Fidelity says by age 40, aim to have a multiple of three times your salary saved up. That means if you’re earning $75,000, your retirement account balance should be around $225,000 when you turn 40.
If your employer offers both a traditional and Roth 401(k), you might want to divide your savings between the two. When you hit retirement age and it’s time to take withdrawals, you’ll have to pay tax on money taken from from the traditional 401(k), but not from the Roth, since it’s funded with after-tax contributions.
- Average 401(k) balance: $161,079
- Median 401(k) balance: $56,722
During this decade you may be getting a larger paycheck than ever, and perhaps you can maximize your 401(k) plan. The 2021 contribution limit is $19,500. Those aged 50 and older can add another $6,500 to that amount, for a total of $26,000. You might also be able to max out a traditional or Roth IRA; the limit this year is $6,000 for those under 50, but you can bump that up by another $1,000 as a catch-up contribution.
By age 50, Fidelity suggests you should have accumulated a multiple of six times your current salary. That same $75,000 salary would equate to a 401(k) balance of $450,000 by the time you reach 50. The median balance for those aged 45-54 indicates that at least half of workers are not even close to accomplishing that goal. Retirement will be here before you know it, so increase your savings rate if you can.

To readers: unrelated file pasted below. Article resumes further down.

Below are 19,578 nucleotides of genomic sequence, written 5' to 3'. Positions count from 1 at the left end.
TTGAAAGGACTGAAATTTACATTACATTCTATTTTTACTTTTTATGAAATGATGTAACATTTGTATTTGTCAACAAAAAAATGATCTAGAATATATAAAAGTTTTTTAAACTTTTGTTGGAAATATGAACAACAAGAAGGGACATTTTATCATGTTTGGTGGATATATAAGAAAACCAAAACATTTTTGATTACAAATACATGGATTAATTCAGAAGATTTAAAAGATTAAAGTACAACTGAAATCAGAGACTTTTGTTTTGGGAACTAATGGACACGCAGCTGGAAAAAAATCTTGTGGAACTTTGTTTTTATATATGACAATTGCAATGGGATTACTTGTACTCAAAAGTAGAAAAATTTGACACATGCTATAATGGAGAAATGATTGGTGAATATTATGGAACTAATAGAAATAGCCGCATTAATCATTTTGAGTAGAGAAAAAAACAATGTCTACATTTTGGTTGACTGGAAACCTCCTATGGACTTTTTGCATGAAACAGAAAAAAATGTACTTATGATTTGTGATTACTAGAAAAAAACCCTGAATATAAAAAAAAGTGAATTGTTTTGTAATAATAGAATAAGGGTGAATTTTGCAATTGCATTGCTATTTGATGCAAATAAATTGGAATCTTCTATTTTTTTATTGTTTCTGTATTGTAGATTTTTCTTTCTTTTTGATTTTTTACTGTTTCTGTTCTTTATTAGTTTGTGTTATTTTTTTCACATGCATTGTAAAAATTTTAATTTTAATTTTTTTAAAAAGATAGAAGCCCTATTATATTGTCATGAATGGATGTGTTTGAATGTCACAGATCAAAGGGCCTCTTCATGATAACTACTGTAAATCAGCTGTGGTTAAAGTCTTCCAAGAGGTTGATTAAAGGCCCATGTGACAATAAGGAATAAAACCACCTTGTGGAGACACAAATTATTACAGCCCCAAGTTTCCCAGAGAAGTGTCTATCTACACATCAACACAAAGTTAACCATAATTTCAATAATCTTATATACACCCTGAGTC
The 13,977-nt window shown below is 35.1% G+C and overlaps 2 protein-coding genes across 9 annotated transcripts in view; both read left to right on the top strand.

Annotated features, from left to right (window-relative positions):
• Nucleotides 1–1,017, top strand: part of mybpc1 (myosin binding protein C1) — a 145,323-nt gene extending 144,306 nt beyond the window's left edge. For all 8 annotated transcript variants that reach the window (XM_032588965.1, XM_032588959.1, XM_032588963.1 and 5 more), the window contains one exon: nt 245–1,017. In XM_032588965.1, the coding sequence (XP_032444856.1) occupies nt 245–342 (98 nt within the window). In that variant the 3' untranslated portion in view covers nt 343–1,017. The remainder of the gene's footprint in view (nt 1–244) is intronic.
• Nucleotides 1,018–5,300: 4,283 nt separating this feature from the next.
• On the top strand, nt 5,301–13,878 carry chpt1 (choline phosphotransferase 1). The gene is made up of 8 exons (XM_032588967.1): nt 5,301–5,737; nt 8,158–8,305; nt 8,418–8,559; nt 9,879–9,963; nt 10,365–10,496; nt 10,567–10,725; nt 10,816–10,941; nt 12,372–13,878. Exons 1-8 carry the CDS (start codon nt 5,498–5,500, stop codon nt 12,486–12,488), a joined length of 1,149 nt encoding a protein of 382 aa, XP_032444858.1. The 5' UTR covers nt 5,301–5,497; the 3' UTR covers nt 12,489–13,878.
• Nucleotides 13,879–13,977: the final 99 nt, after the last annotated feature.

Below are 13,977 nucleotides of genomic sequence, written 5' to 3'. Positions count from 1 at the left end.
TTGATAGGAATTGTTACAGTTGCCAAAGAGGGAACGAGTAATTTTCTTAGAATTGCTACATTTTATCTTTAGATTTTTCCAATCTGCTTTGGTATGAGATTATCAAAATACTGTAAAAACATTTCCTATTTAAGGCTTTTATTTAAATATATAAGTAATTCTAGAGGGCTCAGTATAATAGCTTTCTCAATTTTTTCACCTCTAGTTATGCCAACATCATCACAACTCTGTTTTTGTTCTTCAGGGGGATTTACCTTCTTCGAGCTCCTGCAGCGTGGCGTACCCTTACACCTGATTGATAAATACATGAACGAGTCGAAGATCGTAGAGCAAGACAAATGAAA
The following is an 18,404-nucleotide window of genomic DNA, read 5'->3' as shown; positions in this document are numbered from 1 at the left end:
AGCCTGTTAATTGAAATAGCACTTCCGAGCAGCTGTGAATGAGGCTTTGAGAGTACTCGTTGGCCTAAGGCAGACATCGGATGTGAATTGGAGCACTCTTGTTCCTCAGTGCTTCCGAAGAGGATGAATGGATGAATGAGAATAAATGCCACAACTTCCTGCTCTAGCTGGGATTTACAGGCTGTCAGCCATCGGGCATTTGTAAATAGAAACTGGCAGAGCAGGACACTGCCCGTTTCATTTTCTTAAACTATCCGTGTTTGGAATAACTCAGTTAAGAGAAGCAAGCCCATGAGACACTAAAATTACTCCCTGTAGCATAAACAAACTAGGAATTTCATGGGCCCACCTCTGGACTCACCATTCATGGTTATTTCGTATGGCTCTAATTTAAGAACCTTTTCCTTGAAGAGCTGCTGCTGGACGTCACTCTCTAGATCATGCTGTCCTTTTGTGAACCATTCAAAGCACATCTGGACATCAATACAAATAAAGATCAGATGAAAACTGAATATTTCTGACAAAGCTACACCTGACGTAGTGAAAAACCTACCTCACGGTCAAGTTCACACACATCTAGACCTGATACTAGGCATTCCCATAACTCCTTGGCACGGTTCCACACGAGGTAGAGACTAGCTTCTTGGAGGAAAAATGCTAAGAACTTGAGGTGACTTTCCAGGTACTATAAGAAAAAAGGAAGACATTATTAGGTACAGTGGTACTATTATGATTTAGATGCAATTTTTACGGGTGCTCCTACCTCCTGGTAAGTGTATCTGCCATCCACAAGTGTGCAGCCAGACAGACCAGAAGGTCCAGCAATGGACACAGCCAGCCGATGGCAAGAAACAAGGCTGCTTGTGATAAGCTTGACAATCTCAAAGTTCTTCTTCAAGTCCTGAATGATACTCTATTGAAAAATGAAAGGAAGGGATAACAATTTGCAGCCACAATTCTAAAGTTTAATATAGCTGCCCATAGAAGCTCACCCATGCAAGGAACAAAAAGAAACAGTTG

- Average 401(k) balance: $232,379
- Median 401(k) balance: $84,714
Those in or near retirement had better be diversified in other asset classes besides stocks – such as bonds and cash instruments, which can offer stability to a portfolio during stormy times.
It’s crunch time. Do you have 10 times your annual salary saved up? The average 401(k) balance belies the fact that many people have saved quite a bit more than $232,379. Alas, the median balance reveals that many people have saved quite a bit less.
Fidelity says by age 60 you should have eight times’ your current salary saved up. So, if you’re earning $100,000 by then, your 401(k) balance should be $800,000.
How much money do you need to pay your bills each month? Multiply this figure by 12 for a yearly estimate and then multiply the total again by 30 in case you live another 30 years. This rough calculation doesn’t take into consideration investment earnings or inflation, but it offers a ballpark of your future needs.
While Social Security can kick in as early as age 62 for most people, full benefits aren’t available until you reach age 66 or 67, depending on the year you were born.
Don’t expect the monthly stipend from Social Security to meet all your financial needs. It’s only intended to lift the elderly out of poverty. You want more than that. You want abundance. If you don’t have it yet, you might want to continue earning money for a while longer. That’s not such a bad thing. That can keep you from dipping into your retirement funds when the market is in free fall. Get paid for doing something you enjoy.